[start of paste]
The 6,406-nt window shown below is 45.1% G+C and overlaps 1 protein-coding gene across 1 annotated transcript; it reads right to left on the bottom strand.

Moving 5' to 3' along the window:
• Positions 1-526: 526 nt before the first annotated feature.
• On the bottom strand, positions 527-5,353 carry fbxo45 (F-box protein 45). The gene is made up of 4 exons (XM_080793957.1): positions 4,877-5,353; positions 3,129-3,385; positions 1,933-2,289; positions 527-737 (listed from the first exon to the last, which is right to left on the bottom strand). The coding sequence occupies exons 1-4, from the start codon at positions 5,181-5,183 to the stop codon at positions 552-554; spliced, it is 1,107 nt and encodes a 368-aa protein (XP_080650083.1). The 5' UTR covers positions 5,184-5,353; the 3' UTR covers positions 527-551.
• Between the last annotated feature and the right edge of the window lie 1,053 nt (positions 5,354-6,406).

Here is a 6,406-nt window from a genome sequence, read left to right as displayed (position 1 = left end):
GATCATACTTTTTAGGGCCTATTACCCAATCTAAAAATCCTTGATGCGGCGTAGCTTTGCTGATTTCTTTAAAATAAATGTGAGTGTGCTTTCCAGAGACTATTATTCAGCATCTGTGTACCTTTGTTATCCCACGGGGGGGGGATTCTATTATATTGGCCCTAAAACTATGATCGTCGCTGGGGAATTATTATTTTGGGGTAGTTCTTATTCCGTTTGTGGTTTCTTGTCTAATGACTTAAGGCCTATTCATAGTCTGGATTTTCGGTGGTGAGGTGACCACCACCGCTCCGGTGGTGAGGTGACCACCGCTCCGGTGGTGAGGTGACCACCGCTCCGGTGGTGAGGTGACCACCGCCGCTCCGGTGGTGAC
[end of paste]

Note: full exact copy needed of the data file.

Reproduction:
The 6,406-nt window shown below is 45.1% G+C and overlaps 1 protein-coding gene across 1 annotated transcript; it reads right to left on the bottom strand.

Moving 5' to 3' along the window:
• Positions 1-526: 526 nt before the first annotated feature.
• On the bottom strand, positions 527-5,353 carry fbxo45 (F-box protein 45). The gene is made up of 4 exons (XM_080793957.1): positions 4,877-5,353; positions 3,129-3,385; positions 1,933-2,289; positions 527-737 (listed from the first exon to the last, which is right to left on the bottom strand). The coding sequence occupies exons 1-4, from the start codon at positions 5,181-5,183 to the stop codon at positions 552-554; spliced, it is 1,107 nt and encodes a 368-aa protein (XP_080650083.1). The 5' UTR covers positions 5,184-5,353; the 3' UTR covers positions 527-551.
• Between the last annotated feature and the right edge of the window lie 1,053 nt (positions 5,354-6,406).

Here is a 6,406-nt window from a genome sequence, read left to right as displayed (position 1 = left end):
GATCATACTTTTTAGGGCCTATTACCCAATCTAAAAATCCTTGATGCGGCGTAGCTTTGCTGATTTCTTTAAAATAAATGTGAGTGTGCTTTCCAGAGACTATTATTCAGCATCTGTGTACCTTTGTTATCCCACGGGGGGGGGATTCTATTATATTGGCCCTAAAACTATGATCGTCGCTGGGGAATTATTATTTTGGGGTAGTTCTTATTCCGTTTGTGGTTTCTTGTCTAATGACTTAAGGCCTATTCATAGTCTGGATTTTCGGTGGTGAGGTGACCACCACCGCTCCGGTGGTGAGGTGACCACCGCTCCGGTGGTGAGGTGACCACCGCTCCGGTGGTGAGGTGACCACCGCCGCTCCGGTGGTGAC